As a consumer of information, you already have more content coming your way in a day than you can even begin to process. I can’t tell you how many Twitter posts I see in a day that are just RT’s of the same article 10 other people I am following have RT’d. I’m not saying don’t retweet good material to your audience, that’s not the case at all . What I AM suggesting is that you stand out when you offer something different.
Look for unique perspectives. Scour for sources that aren’t just the same opinions from the top publication in your industry. I LOVE articles that pull together multiple viewpoints from a handful of experts. Highly effective curated content is more than jjust retweeting – it’s about also creating new articles that pull together content from a variety of sources. The ensuing article may often be better than the originals, because it brings a breadth and depth to the topic that a single article might not have. An example of this is my recent blog post on how creatives can better manage negative feedback – and how stakeholders can better provide it. I scoured some of my favorite blogs, and a few lesser known ones, and pulled together a bunch of really great tips into a single place and added my own insights. It’s performed really well for me.
Better content curating tip #4 – It pays to cite your sources.
When you use content from someone else, it’s really important that you give credit where it is due, for two reasons. 1.) They deserve it. You are using their thoughts – don’t take credit for something that isn’t yours and 2.) Giving people credit will absolutely drive more traffic to your site in the long run. Read this article from Hotblogtips about linkbacks and trackbacks if you aren’t already familiar with how they work. In short, when you post a link within your blog to a blog post on another site, there are means by which they get automatically notified. If they pay attention and visit your site, they may end up deciding to promote your post to their followers or respond to your blog, driving further attention your way.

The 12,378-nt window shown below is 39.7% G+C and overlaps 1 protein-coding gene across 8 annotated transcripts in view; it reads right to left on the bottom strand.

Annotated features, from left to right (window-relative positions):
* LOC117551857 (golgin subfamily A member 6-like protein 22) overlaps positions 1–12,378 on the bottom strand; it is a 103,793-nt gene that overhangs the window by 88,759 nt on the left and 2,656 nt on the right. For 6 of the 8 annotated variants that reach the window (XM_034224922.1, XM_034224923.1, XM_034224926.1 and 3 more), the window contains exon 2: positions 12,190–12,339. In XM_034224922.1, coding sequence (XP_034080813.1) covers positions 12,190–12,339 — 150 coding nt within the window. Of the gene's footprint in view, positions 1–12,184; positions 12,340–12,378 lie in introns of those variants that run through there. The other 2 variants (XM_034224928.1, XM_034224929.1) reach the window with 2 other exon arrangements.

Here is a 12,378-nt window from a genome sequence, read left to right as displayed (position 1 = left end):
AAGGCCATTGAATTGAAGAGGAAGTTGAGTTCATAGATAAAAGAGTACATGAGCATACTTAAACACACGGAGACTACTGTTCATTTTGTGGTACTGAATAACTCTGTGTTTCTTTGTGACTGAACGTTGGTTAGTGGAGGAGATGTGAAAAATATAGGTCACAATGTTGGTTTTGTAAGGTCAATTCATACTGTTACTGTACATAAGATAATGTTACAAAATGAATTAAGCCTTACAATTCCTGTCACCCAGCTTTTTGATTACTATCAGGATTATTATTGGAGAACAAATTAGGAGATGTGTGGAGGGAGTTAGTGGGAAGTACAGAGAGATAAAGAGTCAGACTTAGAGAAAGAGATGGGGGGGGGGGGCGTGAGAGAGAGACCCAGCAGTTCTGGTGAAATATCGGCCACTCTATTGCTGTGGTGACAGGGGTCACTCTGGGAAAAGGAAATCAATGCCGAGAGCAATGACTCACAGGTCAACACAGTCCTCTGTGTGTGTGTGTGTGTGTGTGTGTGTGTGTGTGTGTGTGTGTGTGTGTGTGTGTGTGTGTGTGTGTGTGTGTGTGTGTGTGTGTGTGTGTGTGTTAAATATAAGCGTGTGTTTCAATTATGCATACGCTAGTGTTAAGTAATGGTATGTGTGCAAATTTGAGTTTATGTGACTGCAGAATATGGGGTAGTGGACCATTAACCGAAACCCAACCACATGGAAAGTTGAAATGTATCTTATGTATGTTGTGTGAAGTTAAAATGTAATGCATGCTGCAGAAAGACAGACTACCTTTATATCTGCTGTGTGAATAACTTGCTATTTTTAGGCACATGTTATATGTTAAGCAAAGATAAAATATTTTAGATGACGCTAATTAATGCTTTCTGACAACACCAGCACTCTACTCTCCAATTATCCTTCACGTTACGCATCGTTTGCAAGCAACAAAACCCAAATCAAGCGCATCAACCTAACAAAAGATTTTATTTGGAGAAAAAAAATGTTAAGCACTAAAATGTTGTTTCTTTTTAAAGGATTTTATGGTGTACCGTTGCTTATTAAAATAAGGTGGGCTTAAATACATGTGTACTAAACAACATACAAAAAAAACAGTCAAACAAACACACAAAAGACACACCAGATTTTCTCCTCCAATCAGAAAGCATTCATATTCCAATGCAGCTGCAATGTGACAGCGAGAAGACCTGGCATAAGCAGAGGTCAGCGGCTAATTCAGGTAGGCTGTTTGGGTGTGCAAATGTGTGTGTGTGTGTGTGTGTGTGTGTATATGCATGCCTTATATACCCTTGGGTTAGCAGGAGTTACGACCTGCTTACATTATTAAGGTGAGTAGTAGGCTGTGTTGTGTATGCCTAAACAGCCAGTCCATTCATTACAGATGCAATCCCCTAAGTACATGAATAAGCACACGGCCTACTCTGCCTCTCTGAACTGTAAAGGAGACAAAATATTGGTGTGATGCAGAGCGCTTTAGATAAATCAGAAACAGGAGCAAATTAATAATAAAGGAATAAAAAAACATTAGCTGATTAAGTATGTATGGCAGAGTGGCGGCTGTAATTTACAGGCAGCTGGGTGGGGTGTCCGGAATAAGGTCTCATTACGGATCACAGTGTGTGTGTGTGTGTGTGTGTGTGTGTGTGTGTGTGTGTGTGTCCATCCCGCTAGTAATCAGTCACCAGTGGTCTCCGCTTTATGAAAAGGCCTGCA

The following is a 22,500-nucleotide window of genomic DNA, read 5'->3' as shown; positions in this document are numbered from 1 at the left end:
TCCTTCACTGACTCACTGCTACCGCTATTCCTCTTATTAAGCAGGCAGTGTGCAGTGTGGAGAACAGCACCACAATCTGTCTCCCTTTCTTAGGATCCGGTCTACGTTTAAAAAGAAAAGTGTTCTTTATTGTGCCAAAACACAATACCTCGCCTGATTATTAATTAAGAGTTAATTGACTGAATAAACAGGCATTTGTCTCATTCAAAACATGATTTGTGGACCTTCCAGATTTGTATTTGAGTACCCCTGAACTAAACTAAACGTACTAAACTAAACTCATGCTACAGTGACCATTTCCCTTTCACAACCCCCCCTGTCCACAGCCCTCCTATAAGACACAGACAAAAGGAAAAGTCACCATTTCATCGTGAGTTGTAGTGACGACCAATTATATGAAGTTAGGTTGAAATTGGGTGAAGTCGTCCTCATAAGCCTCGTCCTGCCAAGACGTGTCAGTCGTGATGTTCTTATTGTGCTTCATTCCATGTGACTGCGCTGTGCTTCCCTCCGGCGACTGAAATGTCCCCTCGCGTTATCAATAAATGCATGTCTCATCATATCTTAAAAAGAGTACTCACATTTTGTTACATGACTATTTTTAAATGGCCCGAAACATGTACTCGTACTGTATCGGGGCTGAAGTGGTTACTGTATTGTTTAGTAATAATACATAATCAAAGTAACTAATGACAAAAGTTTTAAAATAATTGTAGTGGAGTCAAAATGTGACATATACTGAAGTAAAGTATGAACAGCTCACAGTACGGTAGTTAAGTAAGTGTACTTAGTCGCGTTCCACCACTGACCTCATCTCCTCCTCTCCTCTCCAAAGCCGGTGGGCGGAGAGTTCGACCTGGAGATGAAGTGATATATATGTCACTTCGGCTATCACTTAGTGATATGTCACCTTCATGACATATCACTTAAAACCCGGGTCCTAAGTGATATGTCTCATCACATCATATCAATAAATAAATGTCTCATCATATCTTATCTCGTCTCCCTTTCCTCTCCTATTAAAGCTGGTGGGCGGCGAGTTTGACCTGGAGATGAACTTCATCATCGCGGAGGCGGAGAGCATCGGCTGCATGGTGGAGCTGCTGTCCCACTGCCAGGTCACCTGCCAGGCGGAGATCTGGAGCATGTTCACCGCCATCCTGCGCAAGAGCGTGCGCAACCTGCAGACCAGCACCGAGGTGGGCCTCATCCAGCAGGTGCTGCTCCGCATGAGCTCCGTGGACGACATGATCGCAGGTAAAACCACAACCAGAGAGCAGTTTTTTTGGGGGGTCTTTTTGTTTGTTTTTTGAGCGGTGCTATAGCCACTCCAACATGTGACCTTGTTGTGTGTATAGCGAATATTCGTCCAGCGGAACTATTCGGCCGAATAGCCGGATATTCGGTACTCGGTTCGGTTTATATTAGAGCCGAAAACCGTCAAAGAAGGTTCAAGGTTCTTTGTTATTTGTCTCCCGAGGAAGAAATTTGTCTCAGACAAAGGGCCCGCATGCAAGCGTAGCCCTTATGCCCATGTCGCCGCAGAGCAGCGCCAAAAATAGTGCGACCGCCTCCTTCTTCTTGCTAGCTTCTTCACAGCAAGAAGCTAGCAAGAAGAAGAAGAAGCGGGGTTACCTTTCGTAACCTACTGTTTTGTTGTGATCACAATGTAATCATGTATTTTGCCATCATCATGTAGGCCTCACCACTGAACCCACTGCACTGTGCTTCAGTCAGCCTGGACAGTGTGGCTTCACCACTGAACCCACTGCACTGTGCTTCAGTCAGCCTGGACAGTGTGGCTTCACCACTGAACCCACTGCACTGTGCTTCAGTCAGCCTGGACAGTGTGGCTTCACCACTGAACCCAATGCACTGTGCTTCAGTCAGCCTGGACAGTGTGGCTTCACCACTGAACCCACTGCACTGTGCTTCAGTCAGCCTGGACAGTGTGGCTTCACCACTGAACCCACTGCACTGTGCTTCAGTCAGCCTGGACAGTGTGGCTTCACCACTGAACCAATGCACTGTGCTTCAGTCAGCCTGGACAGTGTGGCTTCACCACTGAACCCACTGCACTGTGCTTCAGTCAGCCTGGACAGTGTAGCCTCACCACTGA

I take this a step further and tweet my followers about my new post (and tag the authors of the content I curated). This has yielded quite a few RT’s from the authors to their followers as well.
Better content curating tip #5 – Treat curating like you are creating original art.
You can make an argument that This American Life, the nationally syndicated radio program hosted by Ira Glass, is a vehicle for curated content. The pitch is probably familiar to many long-time listeners: Each week, they pick a topic, and then bring us stories gathered from around the country (world) on that topic. They insert commentary and narrative. But most importantly, each episode is typically worth more together than each story within it would be if taken alone. It’s actually the synergy and contrast between the angles and perspectives – the entire story arch across the vehicle (This American Life) itself, both within a single episode and across the series from start to present day, that makes it what it is.
To me, that’s the holy grail of curating content. If two different people curate and distribute the same content (which happens every day times thousands), what makes the experience of your followers more valuable? The answer doesn’t have to lie in a single piece of content, but it must lie in the story arch of the greater body of work, and the more you treat each item you curate as a diamond in the rough that needs some extra cutting and polishing to be ready for your audience, the better your content will perform and the more loyalty you will drive in your followers.